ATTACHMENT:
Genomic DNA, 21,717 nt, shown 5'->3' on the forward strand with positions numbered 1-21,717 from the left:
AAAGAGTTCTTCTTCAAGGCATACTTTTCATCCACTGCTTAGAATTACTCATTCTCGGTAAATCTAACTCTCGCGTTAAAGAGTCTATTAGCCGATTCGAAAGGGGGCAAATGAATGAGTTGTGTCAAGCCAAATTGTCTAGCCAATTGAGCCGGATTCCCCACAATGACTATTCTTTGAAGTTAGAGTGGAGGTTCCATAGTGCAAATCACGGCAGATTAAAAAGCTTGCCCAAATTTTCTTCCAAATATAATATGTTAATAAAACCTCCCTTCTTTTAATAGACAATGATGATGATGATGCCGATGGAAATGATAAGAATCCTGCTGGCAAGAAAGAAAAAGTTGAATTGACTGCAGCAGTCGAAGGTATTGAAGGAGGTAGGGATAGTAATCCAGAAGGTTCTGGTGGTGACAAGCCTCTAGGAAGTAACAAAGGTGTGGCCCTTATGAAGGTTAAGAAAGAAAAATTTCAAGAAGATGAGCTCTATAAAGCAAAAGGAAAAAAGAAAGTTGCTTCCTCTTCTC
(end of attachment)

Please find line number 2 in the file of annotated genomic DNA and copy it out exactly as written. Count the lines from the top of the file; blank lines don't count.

AAAGAGTTCTTCTTCAAGGCATACTTTTCATCCACTGCTTAGAATTACTCATTCTCGGTAAATCTAACTCTCGCGTTAAAGAGTCTATTAGCCGATTCGAAAGGGGGCAAATGAATGAGTTGTGTCAAGCCAAATTGTCTAGCCAATTGAGCCGGATTCCCCACAATGACTATTCTTTGAAGTTAGAGTGGAGGTTCCATAGTGCAAATCACGGCAGATTAAAAAGCTTGCCCAAATTTTCTTCCAAATATAATATGTTAATAAAACCTCCCTTCTTTTAATAGACAATGATGATGATGATGCCGATGGAAATGATAAGAATCCTGCTGGCAAGAAAGAAAAAGTTGAATTGACTGCAGCAGTCGAAGGTATTGAAGGAGGTAGGGATAGTAATCCAGAAGGTTCTGGTGGTGACAAGCCTCTAGGAAGTAACAAAGGTGTGGCCCTTATGAAGGTTAAGAAAGAAAAATTTCAAGAAGATGAGCTCTATAAAGCAAAAGGAAAAAAGAAAGTTGCTTCCTCTTCTC